"I left. At Christmas, the place closed. All the little brats went home to mommy and daddy. The dorm got locked up, the cafeteria, the studio — all closed. I didn't really have any friends to stay with. So I left. Left the dorm, left school. Just left."

"Nelly. Wasn't it too much to give up? Your art?"

Nelly looked over Eloise's shoulder out the window. She squinted as though trying to make out something in the distance. "I don't expect you to understand this, OK?"

"OK. But give me a try."

"I realized nobody gave a shit about me," Nelly said softly. Her eyes seemed to focus on something far away. "Nobody cared if I passed or failed. Fuck that — nobody cared if I lived or died. I had nowhere to go, nobody to go to. I didn't belong anywhere. So I started to live on the streets."

Eloise could no longer control her racing thoughts. She pictured herself leaving the Korean orphanage and knocking on relatives' doors only to be turned away. She saw Susan asking her what her Korean name was. She heard Grandma Pullman's condemnation: "Where's your Pullman nose?" I never belonged anywhere either, she thought.

When Nelly stopped talking, the room was silent, except for the noise from next door where the social skills class was practicing interviewing in pairs. Silence had always made Eloise uncomfortable. But it was something more than the silence that moved her to speak.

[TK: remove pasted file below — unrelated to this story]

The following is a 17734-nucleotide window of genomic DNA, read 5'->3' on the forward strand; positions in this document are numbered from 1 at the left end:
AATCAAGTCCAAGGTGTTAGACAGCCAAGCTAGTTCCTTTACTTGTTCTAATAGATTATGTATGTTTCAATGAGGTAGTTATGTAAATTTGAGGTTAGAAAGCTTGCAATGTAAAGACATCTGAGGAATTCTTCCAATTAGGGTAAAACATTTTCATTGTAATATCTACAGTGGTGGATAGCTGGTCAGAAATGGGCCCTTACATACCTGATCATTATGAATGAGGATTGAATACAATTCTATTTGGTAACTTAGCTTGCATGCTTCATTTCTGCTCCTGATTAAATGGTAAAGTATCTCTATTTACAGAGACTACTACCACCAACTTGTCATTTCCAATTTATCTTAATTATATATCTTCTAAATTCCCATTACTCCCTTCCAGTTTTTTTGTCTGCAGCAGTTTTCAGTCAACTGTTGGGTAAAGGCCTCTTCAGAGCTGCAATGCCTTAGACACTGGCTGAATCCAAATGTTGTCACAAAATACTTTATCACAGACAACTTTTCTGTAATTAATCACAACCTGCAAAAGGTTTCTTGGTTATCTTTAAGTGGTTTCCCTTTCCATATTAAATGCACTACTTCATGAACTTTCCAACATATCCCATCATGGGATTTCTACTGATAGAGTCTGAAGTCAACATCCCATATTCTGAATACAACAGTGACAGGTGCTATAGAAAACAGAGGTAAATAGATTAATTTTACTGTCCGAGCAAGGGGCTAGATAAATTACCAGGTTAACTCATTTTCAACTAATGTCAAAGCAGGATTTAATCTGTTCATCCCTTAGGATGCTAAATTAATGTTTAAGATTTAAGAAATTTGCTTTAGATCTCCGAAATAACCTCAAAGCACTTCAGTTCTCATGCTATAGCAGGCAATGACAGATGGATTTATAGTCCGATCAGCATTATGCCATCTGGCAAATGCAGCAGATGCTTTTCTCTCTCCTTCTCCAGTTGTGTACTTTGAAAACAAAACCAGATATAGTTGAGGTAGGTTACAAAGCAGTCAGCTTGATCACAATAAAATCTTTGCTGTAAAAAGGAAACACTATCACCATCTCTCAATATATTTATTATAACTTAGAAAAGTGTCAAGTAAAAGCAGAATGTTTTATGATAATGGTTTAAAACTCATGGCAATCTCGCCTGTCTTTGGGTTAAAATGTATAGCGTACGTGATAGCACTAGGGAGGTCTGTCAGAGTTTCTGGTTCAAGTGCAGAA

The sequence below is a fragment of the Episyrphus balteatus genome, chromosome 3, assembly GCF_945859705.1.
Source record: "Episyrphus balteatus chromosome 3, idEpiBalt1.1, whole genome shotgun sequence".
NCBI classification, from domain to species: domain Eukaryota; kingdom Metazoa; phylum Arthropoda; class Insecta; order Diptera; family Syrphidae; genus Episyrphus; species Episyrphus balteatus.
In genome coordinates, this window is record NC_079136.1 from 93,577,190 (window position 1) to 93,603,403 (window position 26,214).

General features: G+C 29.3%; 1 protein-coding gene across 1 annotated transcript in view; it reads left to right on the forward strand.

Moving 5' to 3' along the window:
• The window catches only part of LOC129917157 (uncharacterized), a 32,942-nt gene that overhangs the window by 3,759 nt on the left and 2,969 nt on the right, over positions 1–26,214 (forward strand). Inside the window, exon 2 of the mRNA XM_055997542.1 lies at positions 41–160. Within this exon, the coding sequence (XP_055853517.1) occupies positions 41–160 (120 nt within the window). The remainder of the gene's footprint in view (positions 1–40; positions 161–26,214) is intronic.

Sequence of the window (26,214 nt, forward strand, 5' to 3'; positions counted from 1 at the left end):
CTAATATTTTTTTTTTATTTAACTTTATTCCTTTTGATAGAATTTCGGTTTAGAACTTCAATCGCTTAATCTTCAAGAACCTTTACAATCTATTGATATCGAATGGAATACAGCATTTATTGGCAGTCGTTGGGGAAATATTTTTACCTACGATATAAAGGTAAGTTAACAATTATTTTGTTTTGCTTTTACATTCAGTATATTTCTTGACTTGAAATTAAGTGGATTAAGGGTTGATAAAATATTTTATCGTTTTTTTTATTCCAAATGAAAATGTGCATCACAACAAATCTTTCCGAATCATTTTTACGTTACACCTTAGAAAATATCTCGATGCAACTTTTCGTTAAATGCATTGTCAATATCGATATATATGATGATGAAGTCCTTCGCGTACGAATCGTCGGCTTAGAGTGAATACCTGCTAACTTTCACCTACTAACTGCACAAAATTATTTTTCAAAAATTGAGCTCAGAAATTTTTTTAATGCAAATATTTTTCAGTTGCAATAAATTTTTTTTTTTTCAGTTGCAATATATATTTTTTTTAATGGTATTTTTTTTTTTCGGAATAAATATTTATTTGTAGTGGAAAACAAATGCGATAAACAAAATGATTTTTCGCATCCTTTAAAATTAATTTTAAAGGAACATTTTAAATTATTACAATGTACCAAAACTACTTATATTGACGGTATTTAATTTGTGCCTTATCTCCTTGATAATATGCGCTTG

"Thank you, Nelly, for sharing what must have been some extremely unpleasant memories for you."

Eloise knew that she should just stop there and end the session for the day, but she let her own emotions boil over. "You know... I haven't told you this, but I am adopted. And though our stories are different, I feel moved by what you shared. My birth parents died in a car accident in Seoul when I was a baby... I never knew them at all. This is all I have to remember them by."

Eloise held up her hand and pointed to the thin gold band with a chip of jade on her finger. "So I know how hard it can be to feel alone and out of place."